133. Matt says:

    @Lizard:

    (Couldn't find it on youtube, you'll have to settle for the text form, sorry:)
    "Seventy-two virgins? Why not 72 slutty broads who know what the hell they're doing?"

  134. Bill says:

    @StephenH, @Luke – Ok, I admittedly forgot my greek alphabet (mainly b/c I was drunk off my a55 every time I recited it back in the day) but in any case, I just came upon this Socio-Sexual Pyramid WTF. Is he claiming that Alphas have 4+ sexual encounters or 4x the average? The whole Lambda thing has my brain fried, I thought Alpha was always the top of the list in the PUA book – so Alphas have lower status than two other categories? I also get the whole Zeta thing , i was going ot make a joke about it earlier – calling a Zeta in the gang sense a Zeta in the PUA sense wouldn't end well I would think.

  135. ~A says:

    Gentlemen,

    As an avid reader of both Popehat and Manosphere blogs (not Vox per se, although I skimmed through it), it's interesting for me to see this little "clash" from a rather neutral standpoint.

    So, I've read linked Vox Day post, and I no matter how much I enjoy Popehat, I believe Vox came out above.

    Vox day – uses Popehat as example, where the content from this blog is used to explain certain, let's say, truths or theories that are prevalent somewhere. The post actually tried to explain the reasons "why men get so angry when people complain about creepers", a (rhetorical?) question formulated by a previous Popehat post.

    This post – fair enough, it was not a rebuttal to the linked post, it was meant to mock "captain Pastetaster". However, the underlying tone – "which turns out not to be a World of Warcraft term" or "The thread is also fun for comments like this:", isn't this an "Appeal to ridicule" fallacy? Sure, it has different views than expressed here on this blog, and I would not be surprised to find some sort of argumentative rebutal (I'd love it, actually!). But this…

    If a commenter on Vox day is taken as a sample that the blog is , then what can be said about blog that advocates free speech and liberty, with comments such as:

    "although we all have the right to freedom of speech generally – some people really shouldn't exercise their right to free speech."

    How.. hypocritical.

    Just some food for thought.

  136. AlphaCentauri says:

    You have a right to free speech. You don't have a right to be laughed at when other people find your speech unintentionally hilarious, especially when your speech was trying to belittle half the human race by saying that any one of them will always sexually submit to any man of high enough status.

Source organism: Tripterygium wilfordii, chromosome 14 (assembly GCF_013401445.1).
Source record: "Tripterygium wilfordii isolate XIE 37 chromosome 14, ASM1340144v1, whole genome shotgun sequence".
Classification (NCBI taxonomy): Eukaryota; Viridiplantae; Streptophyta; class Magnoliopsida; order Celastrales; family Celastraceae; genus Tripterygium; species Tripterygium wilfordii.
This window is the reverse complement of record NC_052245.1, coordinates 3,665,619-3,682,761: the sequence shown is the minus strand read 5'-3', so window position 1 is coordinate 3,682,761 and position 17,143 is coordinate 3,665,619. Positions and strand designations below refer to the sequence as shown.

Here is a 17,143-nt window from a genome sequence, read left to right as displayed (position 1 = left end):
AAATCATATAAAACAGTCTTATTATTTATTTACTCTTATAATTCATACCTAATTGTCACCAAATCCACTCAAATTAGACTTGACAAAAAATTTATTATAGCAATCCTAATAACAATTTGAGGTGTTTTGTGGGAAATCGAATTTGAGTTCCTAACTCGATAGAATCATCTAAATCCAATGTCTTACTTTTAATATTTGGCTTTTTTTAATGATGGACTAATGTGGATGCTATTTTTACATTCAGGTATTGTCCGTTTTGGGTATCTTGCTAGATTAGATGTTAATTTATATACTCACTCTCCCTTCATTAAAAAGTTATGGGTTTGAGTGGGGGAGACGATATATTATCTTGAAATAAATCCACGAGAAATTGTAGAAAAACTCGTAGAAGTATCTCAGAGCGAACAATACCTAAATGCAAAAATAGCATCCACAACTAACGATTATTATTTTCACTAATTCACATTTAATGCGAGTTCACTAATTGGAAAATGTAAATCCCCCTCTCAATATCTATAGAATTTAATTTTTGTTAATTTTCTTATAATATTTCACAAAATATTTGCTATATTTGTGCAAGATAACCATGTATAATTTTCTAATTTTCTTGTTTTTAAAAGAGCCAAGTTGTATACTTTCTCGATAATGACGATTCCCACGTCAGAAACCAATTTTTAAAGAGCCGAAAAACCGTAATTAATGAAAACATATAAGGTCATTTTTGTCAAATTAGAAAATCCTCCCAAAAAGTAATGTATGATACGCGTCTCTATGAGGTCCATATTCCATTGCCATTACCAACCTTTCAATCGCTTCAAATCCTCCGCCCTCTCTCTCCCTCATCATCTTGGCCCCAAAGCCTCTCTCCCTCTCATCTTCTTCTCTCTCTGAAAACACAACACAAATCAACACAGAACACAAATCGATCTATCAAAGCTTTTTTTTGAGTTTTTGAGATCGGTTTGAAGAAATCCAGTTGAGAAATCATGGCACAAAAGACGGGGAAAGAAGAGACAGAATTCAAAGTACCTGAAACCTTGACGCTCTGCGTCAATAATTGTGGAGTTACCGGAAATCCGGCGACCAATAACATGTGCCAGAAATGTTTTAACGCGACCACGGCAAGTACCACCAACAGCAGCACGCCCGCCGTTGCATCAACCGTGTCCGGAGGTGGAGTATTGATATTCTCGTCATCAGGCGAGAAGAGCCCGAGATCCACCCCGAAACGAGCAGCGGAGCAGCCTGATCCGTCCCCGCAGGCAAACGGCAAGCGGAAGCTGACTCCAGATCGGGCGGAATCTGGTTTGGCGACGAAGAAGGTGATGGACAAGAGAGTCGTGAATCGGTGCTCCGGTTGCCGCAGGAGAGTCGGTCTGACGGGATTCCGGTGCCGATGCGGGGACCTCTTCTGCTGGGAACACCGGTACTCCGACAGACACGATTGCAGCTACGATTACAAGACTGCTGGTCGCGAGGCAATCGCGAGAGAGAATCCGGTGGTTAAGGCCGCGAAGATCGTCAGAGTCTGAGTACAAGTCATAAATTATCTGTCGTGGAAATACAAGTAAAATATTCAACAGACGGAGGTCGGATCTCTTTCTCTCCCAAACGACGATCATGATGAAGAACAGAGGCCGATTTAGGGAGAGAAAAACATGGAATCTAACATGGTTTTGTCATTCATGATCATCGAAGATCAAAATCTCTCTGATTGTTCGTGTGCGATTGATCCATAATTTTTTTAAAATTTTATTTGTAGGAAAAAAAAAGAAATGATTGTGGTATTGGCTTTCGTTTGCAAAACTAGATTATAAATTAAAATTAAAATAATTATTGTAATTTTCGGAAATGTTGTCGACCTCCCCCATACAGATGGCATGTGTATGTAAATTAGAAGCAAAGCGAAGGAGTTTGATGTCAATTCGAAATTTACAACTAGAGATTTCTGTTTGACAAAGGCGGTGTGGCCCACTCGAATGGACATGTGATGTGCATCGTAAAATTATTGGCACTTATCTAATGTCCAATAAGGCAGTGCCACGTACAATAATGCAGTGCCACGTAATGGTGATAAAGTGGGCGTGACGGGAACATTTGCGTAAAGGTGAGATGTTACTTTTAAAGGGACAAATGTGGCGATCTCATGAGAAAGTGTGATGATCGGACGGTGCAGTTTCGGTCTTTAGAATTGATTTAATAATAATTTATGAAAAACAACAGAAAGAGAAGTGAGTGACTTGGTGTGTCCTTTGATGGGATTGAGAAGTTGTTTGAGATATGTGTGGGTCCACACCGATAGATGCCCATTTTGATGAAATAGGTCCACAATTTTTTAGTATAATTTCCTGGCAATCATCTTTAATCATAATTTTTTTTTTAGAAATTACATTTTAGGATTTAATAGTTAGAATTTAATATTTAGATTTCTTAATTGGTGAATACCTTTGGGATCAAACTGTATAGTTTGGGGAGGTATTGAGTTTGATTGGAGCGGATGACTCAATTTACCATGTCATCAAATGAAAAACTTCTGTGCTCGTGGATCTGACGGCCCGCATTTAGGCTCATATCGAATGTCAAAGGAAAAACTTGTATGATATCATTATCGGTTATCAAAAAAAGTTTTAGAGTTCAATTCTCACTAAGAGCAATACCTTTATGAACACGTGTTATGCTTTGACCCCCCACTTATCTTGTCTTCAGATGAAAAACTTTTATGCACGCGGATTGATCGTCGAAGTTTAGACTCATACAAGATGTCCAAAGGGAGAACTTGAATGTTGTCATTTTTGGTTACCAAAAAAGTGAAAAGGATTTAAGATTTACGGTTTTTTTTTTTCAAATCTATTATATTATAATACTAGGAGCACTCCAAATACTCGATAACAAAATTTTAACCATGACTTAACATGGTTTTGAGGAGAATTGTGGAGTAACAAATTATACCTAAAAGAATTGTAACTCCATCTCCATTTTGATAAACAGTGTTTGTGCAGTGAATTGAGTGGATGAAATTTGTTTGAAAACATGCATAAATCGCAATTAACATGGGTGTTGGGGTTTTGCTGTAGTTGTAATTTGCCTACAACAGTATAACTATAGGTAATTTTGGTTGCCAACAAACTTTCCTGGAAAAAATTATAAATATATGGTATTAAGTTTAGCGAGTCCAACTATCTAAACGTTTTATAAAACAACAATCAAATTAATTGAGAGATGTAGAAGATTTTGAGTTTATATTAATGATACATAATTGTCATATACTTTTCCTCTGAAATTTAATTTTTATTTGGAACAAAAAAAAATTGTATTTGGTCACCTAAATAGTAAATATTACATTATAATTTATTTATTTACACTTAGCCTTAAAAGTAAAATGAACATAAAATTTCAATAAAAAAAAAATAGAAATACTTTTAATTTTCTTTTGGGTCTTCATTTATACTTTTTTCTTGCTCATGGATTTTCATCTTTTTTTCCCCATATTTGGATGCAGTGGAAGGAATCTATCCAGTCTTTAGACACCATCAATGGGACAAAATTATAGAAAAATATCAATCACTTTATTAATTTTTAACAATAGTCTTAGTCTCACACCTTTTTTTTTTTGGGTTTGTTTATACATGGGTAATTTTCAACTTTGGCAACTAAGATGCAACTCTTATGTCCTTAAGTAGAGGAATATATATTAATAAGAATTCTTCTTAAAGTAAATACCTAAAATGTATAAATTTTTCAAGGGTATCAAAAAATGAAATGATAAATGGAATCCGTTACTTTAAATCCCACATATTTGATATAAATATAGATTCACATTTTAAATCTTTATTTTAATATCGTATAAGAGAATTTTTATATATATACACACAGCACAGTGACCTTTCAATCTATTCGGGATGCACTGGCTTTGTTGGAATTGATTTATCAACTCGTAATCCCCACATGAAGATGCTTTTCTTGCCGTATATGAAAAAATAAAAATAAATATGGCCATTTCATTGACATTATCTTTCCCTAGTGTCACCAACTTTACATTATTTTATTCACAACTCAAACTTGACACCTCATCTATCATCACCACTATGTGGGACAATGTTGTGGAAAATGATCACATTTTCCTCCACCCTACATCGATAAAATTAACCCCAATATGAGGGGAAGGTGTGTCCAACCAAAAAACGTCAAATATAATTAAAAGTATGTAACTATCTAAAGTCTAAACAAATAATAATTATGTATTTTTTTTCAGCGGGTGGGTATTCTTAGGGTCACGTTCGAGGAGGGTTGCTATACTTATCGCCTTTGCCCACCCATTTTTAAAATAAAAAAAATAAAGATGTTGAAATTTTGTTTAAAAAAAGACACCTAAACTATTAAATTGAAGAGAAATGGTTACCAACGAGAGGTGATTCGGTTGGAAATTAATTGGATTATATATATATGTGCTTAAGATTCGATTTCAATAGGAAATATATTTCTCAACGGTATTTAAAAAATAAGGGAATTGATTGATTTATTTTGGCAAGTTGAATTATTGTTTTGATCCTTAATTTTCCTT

137. AlphaCentauri says:

    argh, "not to be laughed at"

  138. Bill says:

    ~A What's hypocritical about it? First off, the person is confirming their right ot free speech- But just b/c you should be allowed to do something doesn't mean you should do it. I should be allowed to ignore my wife on our anniversary just to be mean (should meaning there shouldn't be a law mandating otherwise) but it's something many believe I shouldn't do (I figured I'd come up with a WhiteKnight esque example in the spirit of fun). So aforementioned people should have the right to say what they want, but on a personal level, some here think they shouldn't say it. Big difference and no hypocrisy from what I can see.

    As far as Appeal to Ridicule – where do you see such a fallacy? Unless I'm missing something, Ken at no point attempted to refute a given point based on ridicule – he was engaging in ridicule for it's own sake. Humor, Satire and a little snark for good measure – not sure that's the same thing as a Appeal to Ridicule as there is a difference. If this was about logic, Ken could walk through the PasteEater arguments pretty easily although it would be a waste of his time – PasteEater isn't going to change his views based on being corrected in a debate, at least i see no sign of it.

    Help me out though – what's the Average he speaks of on the Socio-Sexual Heirarchy thingy? I thought Alpha was always the highest – but he notes 4x average – so what's the current average? And why do the two bottom groups do as well or better than Alphas?

  139. Tam says:

    "…isn't this an "Appeal to ridicule" fallacy?"

    I'm sorry, I wasn't aware this was a formal debate; I thought we were just mocking the risible.